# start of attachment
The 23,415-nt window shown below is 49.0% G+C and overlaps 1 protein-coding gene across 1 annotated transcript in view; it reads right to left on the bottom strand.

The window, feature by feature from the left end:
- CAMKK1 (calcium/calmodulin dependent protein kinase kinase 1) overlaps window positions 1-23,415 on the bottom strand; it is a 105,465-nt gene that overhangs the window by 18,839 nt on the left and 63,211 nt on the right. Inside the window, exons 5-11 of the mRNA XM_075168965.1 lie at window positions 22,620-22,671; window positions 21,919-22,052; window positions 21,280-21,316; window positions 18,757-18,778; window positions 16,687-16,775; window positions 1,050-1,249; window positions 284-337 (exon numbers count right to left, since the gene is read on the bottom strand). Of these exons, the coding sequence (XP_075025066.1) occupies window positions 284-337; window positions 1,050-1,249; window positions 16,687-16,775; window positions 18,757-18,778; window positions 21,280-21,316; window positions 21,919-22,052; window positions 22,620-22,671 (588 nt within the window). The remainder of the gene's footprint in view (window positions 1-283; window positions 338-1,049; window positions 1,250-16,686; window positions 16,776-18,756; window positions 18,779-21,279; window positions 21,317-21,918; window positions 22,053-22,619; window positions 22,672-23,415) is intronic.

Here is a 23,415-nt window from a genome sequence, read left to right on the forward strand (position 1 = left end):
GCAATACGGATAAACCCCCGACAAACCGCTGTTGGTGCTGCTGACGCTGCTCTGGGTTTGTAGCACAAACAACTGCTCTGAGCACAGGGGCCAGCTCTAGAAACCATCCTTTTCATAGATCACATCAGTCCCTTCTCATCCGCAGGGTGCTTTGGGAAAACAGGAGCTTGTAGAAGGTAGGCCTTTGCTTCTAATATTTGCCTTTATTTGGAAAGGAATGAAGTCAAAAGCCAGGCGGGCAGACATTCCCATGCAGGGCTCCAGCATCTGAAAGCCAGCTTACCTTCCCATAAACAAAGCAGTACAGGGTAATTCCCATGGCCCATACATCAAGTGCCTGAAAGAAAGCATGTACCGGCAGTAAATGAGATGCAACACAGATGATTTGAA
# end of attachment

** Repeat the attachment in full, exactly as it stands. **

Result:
The 23,415-nt window shown below is 49.0% G+C and overlaps 1 protein-coding gene across 1 annotated transcript in view; it reads right to left on the bottom strand.

The window, feature by feature from the left end:
- CAMKK1 (calcium/calmodulin dependent protein kinase kinase 1) overlaps window positions 1-23,415 on the bottom strand; it is a 105,465-nt gene that overhangs the window by 18,839 nt on the left and 63,211 nt on the right. Inside the window, exons 5-11 of the mRNA XM_075168965.1 lie at window positions 22,620-22,671; window positions 21,919-22,052; window positions 21,280-21,316; window positions 18,757-18,778; window positions 16,687-16,775; window positions 1,050-1,249; window positions 284-337 (exon numbers count right to left, since the gene is read on the bottom strand). Of these exons, the coding sequence (XP_075025066.1) occupies window positions 284-337; window positions 1,050-1,249; window positions 16,687-16,775; window positions 18,757-18,778; window positions 21,280-21,316; window positions 21,919-22,052; window positions 22,620-22,671 (588 nt within the window). The remainder of the gene's footprint in view (window positions 1-283; window positions 338-1,049; window positions 1,250-16,686; window positions 16,776-18,756; window positions 18,779-21,279; window positions 21,317-21,918; window positions 22,053-22,619; window positions 22,672-23,415) is intronic.

Here is a 23,415-nt window from a genome sequence, read left to right on the forward strand (position 1 = left end):
GCAATACGGATAAACCCCCGACAAACCGCTGTTGGTGCTGCTGACGCTGCTCTGGGTTTGTAGCACAAACAACTGCTCTGAGCACAGGGGCCAGCTCTAGAAACCATCCTTTTCATAGATCACATCAGTCCCTTCTCATCCGCAGGGTGCTTTGGGAAAACAGGAGCTTGTAGAAGGTAGGCCTTTGCTTCTAATATTTGCCTTTATTTGGAAAGGAATGAAGTCAAAAGCCAGGCGGGCAGACATTCCCATGCAGGGCTCCAGCATCTGAAAGCCAGCTTACCTTCCCATAAACAAAGCAGTACAGGGTAATTCCCATGGCCCATACATCAAGTGCCTGAAAGAAAGCATGTACCGGCAGTAAATGAGATGCAACACAGATGATTTGAA